How is depression in children diagnosed?
If concerning symptoms in your child have lasted for at least two weeks, you should schedule a visit with his or her doctor to make sure there are no physical reasons for the symptoms and to make sure that your child receives proper treatment. The doctor may recommend that your child see a mental health care professional who specializes in treatment of children.
There are no medical (blood or imaging) or psychological tests that can diagnose depression. A mental health evaluation should include interviews with you (as the parents) and your child, and if necessary any additional psychological testing or questionnaires. Information from teachers, friends, and classmates can be useful for showing that these symptoms are a definite change from previous behavior.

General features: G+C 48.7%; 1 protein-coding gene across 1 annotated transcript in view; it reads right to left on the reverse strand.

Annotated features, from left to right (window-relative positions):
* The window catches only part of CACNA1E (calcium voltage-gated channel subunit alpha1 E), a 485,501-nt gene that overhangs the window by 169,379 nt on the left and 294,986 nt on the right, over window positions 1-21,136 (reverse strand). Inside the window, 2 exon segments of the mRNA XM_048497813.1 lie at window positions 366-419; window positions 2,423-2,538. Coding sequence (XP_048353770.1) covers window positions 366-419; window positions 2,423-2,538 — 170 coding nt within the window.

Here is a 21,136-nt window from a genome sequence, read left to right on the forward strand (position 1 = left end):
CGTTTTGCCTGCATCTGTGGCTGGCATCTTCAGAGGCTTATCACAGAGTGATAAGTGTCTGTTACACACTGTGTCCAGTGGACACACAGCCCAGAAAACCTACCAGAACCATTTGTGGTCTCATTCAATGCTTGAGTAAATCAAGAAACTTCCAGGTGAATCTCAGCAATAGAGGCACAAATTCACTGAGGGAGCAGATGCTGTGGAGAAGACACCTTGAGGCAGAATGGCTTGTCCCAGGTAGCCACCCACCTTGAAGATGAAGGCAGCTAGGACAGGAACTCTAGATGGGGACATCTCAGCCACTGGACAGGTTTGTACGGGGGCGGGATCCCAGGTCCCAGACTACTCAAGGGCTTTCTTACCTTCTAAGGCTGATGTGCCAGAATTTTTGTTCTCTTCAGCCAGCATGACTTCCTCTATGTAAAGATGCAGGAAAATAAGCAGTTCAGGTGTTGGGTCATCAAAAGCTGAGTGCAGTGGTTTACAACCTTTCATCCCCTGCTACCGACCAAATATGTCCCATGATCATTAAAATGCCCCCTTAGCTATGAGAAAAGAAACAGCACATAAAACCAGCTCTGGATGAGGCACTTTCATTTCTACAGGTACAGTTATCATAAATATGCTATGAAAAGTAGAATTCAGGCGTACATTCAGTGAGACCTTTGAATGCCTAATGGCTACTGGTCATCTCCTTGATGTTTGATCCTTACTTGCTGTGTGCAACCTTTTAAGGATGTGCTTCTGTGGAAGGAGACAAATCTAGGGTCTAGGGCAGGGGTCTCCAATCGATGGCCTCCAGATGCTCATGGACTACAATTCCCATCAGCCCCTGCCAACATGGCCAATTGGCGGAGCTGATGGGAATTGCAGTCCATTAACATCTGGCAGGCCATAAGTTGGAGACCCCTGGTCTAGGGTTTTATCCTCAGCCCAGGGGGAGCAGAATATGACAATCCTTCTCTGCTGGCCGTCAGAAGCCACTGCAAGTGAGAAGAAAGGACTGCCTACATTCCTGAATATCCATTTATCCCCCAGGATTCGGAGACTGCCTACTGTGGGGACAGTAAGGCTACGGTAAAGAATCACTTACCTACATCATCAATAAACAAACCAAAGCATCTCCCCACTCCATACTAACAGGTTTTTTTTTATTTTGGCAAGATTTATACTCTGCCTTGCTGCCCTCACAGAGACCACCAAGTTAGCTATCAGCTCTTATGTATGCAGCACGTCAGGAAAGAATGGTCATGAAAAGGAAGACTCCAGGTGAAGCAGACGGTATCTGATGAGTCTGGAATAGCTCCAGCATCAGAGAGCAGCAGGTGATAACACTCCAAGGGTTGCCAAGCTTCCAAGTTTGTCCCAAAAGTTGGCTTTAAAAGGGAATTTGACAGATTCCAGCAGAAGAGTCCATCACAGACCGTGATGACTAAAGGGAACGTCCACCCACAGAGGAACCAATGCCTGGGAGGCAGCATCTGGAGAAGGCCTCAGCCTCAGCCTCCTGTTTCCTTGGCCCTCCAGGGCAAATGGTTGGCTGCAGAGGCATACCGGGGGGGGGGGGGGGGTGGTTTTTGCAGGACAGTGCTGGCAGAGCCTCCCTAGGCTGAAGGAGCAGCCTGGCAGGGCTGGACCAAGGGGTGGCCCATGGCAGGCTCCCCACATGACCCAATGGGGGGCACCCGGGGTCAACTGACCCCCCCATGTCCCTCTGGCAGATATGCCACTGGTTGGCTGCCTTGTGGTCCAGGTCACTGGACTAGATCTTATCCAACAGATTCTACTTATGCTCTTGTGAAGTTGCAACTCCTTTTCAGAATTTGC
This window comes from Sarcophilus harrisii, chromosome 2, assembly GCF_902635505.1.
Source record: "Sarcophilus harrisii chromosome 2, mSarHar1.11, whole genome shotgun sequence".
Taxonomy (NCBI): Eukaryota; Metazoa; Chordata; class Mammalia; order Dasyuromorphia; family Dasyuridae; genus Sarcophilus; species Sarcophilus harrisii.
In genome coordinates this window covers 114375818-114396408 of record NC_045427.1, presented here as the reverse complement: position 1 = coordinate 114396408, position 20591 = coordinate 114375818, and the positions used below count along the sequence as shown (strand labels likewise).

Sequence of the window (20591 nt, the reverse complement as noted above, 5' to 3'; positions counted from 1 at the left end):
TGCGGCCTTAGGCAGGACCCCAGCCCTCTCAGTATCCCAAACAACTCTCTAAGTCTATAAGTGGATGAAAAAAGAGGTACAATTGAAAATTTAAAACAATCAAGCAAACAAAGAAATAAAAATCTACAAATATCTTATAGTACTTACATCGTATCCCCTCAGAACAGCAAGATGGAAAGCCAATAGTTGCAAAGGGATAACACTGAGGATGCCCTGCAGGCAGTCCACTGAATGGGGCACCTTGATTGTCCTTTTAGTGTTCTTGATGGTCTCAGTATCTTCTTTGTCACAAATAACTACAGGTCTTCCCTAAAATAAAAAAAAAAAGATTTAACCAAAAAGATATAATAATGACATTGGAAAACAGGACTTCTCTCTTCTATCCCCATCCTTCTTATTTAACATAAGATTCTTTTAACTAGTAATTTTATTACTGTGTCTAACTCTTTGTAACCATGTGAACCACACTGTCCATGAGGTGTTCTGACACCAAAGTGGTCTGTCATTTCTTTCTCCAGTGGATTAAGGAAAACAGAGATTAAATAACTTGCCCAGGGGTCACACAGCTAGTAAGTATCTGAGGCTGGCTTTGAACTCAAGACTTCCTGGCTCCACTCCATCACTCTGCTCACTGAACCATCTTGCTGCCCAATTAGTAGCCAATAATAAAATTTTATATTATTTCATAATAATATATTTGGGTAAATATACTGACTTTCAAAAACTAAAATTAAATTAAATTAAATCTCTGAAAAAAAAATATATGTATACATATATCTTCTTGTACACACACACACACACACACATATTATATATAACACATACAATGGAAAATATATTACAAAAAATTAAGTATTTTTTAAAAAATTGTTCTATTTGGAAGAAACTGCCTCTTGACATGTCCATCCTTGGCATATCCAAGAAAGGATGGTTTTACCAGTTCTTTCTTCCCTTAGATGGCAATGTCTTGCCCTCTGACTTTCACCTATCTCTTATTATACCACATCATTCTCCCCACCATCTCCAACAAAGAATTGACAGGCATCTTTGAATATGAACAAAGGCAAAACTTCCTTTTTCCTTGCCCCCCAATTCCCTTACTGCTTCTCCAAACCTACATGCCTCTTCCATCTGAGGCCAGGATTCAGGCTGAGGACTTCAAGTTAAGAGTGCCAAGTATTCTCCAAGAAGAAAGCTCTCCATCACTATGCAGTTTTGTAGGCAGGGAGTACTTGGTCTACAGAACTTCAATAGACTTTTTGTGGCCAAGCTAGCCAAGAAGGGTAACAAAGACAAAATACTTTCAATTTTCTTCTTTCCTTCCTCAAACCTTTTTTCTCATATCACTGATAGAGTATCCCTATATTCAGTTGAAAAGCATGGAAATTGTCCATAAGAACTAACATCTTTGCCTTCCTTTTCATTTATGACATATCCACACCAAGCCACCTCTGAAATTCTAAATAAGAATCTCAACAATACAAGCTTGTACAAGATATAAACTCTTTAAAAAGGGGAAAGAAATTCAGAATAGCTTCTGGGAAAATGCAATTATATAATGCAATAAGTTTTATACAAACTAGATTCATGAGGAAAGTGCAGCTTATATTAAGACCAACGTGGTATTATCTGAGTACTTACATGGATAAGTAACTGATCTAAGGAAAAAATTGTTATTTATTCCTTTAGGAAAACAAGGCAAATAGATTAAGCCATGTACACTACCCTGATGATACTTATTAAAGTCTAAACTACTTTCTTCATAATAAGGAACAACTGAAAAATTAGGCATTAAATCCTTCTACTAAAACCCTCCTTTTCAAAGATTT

A parent's perspective
As a parent, it is sometimes easier to deny that your child has depression because of the social stigmas associated with mental illness. It is very important to understand that a combination of factors contribute to depression (see question about causes). Treatment of depression can allow your child to continue to develop into a healthy adult, physically and emotionally. Without treatment, depression has the potential to affect your child throughout the rest of his or her life.
Parents should be especially alert for signs that their child is at risk for suicide. Warning signs of suicidal behavior in children include:
- Severe depressive symptoms (significant changes in eating, sleeping, activities)
- Social isolation
- Talk of suicide, hopelessness, or helplessness
- Increased acting out behaviors (sexual/behavioral)
- Increased risk-taking behaviors
- Frequent accidents
- Drug and/or alcohol abuse
- Focus on morbid and negative themes
- Talk about death and dying
- Increased crying or reduced expression of emotions
- Giving away possessions
As with any other medical emergency, if you feel that your child is in danger, take your child to the nearest emergency department or call 911.